Cordial tone at city’s first budget hearing

Margaret May of the Ivanhoe Neighborhood asked the council to add something to this year’s budget. She said the city needs to market itself to its residents, in an effort to keep current residents and attract new ones. The council said it will consider ideas like this as it refines its proposed 2013-14 budget.

The tone of Kansas City’s first public hearing on the budget was unusually friendly this year, with residents thanking council members for recent improvements and council representatives praising their colleagues and city staff for working together well.

The first hearing, held Saturday at the Robert H. Mohart Multipurpose Center at Linwood and the Paseo, attracted far more residents from the city’s Eastside and Westside than Midtown. Two additional hearings will be held north of the river and in the south part of the city.

Council budget committee chair Jan Marcason explained that the council is using a new process to develop the budget.

“Elected officials have worked hard at setting priorities,” she said. “We also have performance measures for each priority. Then we are aligning resources to meet each of those priorities.”

See if you agree with council priorities 

See an overview of the budget

The purpose of the budget hearings, Marcason said, is to allow the council to hear feedback on the plan from residents.

Nearly 20 residents spoke at the hearing. Almost all thanked the council for improvements they have seen recently including the new land bank, the volunteer inspection program, attention to nuisance and gateway crimes, legislation around sale of scrap metal, removal of nuisance signs, and waste management services.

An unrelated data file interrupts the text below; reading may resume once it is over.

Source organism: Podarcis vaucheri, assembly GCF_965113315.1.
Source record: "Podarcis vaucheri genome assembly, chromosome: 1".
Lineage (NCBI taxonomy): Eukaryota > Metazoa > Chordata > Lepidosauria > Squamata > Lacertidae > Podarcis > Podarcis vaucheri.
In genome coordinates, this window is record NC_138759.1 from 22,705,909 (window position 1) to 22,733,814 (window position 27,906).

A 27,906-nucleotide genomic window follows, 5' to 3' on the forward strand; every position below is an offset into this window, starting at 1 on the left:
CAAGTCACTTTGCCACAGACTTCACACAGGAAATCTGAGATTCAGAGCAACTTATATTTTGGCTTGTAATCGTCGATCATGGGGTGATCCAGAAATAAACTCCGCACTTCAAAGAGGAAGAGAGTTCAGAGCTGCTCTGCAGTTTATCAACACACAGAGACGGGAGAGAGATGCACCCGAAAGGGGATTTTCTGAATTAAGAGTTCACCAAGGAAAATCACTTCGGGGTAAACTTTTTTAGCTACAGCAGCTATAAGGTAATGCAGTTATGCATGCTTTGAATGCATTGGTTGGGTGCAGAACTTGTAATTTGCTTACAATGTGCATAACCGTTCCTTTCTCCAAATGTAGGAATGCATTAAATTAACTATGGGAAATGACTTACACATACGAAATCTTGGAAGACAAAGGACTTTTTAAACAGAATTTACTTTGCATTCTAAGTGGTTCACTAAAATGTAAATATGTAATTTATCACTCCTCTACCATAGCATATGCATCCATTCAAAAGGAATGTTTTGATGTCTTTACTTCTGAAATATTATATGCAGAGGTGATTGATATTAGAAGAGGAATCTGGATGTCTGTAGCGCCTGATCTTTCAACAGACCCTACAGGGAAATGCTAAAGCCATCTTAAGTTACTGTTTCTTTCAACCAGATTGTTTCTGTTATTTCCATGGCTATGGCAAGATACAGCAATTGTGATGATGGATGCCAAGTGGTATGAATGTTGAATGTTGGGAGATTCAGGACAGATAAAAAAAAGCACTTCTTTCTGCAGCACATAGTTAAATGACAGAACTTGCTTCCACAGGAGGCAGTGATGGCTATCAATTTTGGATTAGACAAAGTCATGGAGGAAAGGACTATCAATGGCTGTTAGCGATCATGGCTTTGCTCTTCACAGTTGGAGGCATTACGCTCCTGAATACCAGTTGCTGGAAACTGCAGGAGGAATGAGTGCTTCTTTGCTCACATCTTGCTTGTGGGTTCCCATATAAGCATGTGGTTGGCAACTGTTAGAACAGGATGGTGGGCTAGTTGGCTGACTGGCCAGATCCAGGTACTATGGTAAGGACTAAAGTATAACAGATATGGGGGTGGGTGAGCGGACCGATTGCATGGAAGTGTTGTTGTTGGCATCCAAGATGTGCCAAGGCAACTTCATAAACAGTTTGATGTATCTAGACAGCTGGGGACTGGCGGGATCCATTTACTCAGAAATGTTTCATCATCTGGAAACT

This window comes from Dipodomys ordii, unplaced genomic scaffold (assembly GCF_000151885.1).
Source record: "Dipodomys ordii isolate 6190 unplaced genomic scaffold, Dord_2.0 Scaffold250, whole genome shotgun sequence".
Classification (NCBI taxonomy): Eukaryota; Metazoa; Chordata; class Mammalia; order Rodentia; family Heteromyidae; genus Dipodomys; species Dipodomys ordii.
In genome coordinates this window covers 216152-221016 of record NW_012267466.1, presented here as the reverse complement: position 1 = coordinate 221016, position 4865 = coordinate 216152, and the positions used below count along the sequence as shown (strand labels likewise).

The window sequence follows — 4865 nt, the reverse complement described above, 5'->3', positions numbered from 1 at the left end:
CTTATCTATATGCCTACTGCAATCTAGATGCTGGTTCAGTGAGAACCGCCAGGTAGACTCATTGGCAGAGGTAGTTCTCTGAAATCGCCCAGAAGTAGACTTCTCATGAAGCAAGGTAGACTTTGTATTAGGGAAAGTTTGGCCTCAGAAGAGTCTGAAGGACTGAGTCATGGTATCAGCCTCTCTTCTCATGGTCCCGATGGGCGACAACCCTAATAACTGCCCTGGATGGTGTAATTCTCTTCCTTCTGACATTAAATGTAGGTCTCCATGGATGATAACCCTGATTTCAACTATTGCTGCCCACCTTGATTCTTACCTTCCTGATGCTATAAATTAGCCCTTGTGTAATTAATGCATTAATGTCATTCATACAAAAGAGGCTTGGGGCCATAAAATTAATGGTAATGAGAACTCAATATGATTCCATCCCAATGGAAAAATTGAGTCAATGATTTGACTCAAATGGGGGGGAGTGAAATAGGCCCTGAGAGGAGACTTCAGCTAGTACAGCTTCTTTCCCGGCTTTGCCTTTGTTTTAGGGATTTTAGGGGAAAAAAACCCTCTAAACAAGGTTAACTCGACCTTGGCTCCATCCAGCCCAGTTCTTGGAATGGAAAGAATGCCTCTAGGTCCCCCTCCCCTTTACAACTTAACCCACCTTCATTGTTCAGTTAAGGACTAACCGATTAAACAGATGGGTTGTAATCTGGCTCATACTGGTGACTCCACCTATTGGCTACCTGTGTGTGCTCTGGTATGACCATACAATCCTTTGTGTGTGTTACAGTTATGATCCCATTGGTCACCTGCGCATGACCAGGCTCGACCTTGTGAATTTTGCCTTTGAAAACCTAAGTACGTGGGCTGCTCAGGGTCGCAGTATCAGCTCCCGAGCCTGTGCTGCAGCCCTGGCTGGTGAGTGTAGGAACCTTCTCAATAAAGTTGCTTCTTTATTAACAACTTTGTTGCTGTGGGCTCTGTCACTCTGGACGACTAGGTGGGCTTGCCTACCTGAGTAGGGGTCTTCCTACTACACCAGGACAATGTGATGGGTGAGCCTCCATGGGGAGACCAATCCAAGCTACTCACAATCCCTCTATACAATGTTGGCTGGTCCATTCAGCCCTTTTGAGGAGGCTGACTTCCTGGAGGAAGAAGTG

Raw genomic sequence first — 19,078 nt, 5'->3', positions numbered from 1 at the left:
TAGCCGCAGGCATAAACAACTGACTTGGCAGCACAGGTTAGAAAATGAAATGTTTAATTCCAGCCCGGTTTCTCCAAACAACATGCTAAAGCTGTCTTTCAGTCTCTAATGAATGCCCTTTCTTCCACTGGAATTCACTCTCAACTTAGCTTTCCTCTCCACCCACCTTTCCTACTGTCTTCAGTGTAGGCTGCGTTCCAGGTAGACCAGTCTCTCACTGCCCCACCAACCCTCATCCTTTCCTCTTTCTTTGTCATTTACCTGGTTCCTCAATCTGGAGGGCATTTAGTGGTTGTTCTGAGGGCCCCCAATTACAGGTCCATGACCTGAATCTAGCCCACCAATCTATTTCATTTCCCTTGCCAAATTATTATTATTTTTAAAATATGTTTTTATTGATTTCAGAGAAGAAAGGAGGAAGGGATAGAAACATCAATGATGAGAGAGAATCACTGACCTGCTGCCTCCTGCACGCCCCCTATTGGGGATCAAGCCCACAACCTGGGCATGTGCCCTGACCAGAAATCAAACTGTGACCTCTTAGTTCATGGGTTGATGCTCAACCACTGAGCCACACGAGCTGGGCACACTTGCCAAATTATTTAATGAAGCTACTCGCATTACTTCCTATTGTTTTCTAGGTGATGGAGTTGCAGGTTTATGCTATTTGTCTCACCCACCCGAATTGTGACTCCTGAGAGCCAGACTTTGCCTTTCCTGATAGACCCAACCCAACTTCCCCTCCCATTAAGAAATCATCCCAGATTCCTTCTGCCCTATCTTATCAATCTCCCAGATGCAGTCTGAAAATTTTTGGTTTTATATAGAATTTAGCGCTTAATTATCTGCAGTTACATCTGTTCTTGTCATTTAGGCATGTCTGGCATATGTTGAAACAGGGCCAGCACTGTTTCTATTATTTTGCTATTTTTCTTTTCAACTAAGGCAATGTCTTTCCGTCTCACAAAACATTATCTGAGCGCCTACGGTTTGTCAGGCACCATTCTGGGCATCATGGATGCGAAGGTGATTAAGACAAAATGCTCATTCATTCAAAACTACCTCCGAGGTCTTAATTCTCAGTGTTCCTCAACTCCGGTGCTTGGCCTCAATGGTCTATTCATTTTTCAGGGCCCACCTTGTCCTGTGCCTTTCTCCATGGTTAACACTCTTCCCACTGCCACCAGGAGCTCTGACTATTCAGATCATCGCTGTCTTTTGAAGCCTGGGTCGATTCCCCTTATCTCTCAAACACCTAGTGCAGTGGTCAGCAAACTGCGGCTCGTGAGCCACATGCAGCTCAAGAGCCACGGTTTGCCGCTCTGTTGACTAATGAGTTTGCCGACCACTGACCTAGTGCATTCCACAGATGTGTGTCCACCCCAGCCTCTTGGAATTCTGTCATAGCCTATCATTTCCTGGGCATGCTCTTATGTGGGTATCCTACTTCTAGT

Several residents asked the council keep a focus on attracting and retaining residents, especially in aging areas of the city.

“What will make us a world-class city is our people. We must invest in people and neighborhoods,” Allen Norman told the council, “Our quality of life doesn’t start and stop at the Kauffman Center or the Plaza. Google won’t do it for us.”

He encouraged the city to focus on refurbishing older housing and to invest in people and neighborhoods. Others said there was a growing need for minor home repairs since many people don’t have enough money to keep up older homes. Another theme was the lack of services in the 3rd District and the need for small business assistance.

Several speakers asked the council to restore funding to the Kansas City Area Transportation Authority, as required by a 2010 ordinance. The proposed budget calls for $23.5 million but the Transit Action Network is asking for that to be increased to $29 million.

Margaret May of the Ivanhoe neighborhood said the city needs to do a better job of marketing itself to its own residents. “People come here from out of town and marvel at what is going on,” she said. “But we as residents only talk about what is bad. We need to lift up the city.”


  • Additional hearings:
    • Saturday, Feb. 9, 9-11 a.m.. Northland Neighborhoods, 4420 Choteau Trafficway
    • Saturday, Feb. 23, 9-11 a.m., KCPD South Patrol Division, 9710 Marion Park Drive
  • Review the budget online

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